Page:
19-year-old Helena Muffly wrote exactly 100 years ago today:
Saturday, September 5, 1914: Ditto
Her middle-aged granddaughter’s comments 100 years later:
The previous day Grandma wrote, “Nothing much for today.” Since nothing was happening in Grandma’s life I thought you might enjoy some quotes from an article on nutrition in the July, 1914 issue of Ladies Home Journal:
Since the members of the family have to be fed three times a day for each of the three hundred and sixty-five days in the year, how to feed them is a subject worthy of consideration, is it not?
The very best meal planning, of course, is that based on a thorough knowledge of human nutrition, but we housewives cannot all of us get that accurate training. The thing to strive for in feeding your family is what is called “the balanced rations.” Adults and children have very different food needs, brain workers and body workers have still different ones, and surely I do not need to tell you that the sick and the well require diets of quite opposite character.
Muscular work demands energy-and-iron-producing food, such as meats, starch-producing things, sugar, and fats. Therefore you are safe in letting the man folks have their buckwheat cakes and sausages, and pie and doughnuts in reason. Children need bone-and tissue-building foods, so see to it that they get plenty of milk, eggs, cereals, vegetables and fruit, with meat and sweets sparely. Brain workers need easily digestible foods and a lighter diet than people who work with their hands. Give the invalids mainly nutritious liquids, and your boarders whatever they want.
None of this is so difficult as it seems, if you keep in mind that certain kinds of food have uses for nearly all of the family, and can be served for general consumption at the general table. The foundations of all living tissues are in milk, eggs, cheese, meat, legumes, nuts, and cereals. This gives you a basis to go on, and you can add to the list foods for special needs and vary the menu with great variety. Keep in mind that the greatest medicinal agents are vegetables and fruits; include them in the family dietary the year round and you will not go far astray.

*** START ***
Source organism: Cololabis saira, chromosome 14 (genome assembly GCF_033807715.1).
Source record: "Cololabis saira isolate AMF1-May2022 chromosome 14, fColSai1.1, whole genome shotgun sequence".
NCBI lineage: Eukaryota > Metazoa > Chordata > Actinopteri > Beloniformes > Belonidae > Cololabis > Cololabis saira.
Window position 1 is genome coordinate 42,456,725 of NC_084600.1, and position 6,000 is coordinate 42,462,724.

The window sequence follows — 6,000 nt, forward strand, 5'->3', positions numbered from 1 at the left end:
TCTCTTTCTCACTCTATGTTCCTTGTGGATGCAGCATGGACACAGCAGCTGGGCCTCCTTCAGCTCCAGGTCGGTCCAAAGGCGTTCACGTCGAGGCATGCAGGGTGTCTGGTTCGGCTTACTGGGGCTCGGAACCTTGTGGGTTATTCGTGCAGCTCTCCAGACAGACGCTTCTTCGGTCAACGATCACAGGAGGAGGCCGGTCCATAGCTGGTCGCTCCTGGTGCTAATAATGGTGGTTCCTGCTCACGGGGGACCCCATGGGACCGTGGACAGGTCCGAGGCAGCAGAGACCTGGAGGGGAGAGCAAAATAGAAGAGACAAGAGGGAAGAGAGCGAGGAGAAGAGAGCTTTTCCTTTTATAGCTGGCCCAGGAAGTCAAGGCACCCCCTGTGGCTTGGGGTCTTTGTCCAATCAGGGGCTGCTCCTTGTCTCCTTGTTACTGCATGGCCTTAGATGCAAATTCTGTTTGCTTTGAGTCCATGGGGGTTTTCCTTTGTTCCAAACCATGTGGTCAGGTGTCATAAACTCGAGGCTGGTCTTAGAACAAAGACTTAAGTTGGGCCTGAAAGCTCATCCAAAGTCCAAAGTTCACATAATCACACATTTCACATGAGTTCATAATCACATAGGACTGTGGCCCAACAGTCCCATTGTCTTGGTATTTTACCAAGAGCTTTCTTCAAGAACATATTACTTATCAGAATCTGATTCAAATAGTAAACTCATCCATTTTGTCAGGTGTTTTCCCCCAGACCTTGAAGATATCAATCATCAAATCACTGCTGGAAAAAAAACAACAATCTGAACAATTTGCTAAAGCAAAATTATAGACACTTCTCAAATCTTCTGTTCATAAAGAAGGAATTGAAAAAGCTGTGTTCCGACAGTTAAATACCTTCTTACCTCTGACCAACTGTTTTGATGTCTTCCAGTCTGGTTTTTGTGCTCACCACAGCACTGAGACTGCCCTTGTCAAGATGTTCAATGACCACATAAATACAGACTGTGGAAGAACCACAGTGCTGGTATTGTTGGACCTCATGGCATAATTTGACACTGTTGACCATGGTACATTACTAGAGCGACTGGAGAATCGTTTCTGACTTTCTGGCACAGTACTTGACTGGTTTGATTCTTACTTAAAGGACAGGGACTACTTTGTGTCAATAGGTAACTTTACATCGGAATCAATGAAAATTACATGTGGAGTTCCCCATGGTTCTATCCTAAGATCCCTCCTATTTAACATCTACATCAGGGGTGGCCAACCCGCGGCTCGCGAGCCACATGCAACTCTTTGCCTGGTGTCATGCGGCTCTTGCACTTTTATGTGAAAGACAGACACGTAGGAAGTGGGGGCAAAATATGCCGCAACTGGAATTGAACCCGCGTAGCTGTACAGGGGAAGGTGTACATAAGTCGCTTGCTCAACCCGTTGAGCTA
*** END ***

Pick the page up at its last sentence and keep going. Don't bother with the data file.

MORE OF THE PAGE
24 thoughts on “Hundred-year-old Advice: What Should I Feed My Family?”
Reblogged this on Restorable Living.
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Brain workers need a lighter diet. Interesting. 🙂
It’s an old-fashioned way of saying that people who have desk jobs need to eat fewer calories than those who do physical labor. 🙂
Seems like good advice generally. Less processed food and more exercise.
If it comes from a plant, avoid it.
If it grows on a plant, eat it.
I agree- Wonderful phrase!
It is from Michael Pollan.
Here is another “Eat food. Not too much. Mostly plants.”
In Defense of Food: An Eater’s Manifesto
Food was so much better back in 1914. Unless you were eating those sausages and meat described in “The Jungle” then, ack! Living on a farm, I bet your granma had lots of good tasting, healthy food 3 times a day, with raw milk thrown in along with yard eggs.
I agree–farm families typically ate such good, healthy foods back then.
I’ll never forget some of the graphic descriptions of the horrors of food processing in The Jungle–and your comment makes me think about how rapidly the nation was shifting from wholesome locally, grown food to branded commercially processed food.
brain workers, haha, love it!
It’s such a wonderfully descriptive phrase. 🙂
Boarders can eat whatever they want 🙂
It’s such pragmatic advice–just keep the boarders happy, and don’t worry about whether their food is healthy. I was surprised that boarders were mentioned as a category of people in this article. Many families must have taken in boarders a hundred years ago.
I’ve always admired the ways they dealt with food back then in order to feed such large families.
It must have taken a lot of planning to raise and preserve sufficient amounts of food to last through the winter.
Ha! Feed the boarders whatever….who cares about cash flow? Anyway, all in all, I think they had a pretty good handle on things. Fun post.
How true–I bet they didn’t feed the boarders expensive foods. I can picture boarders wanting lots of sweets; I wonder if they were expensive to make back then.
Great advice – fruit and vegetables are still the best medicine! We worked and ate differently back then.
In my opinion they ate better back then; and it’s a little sad how processed much of our diet is today.
My mother was one of 12: 6 boys and 6 girls. Can you imagine the food my grandmother cooked??? And they grew almost everything themselves…
Whew–your grandmother must have cooked and preserved huge amounts of food. At least she had lots of helpers. 🙂
And even though women did incredibly physical work, it wasn’t deemed muscular work.
It’s interesting how the author categorized people in different ways than what we’d probably do today.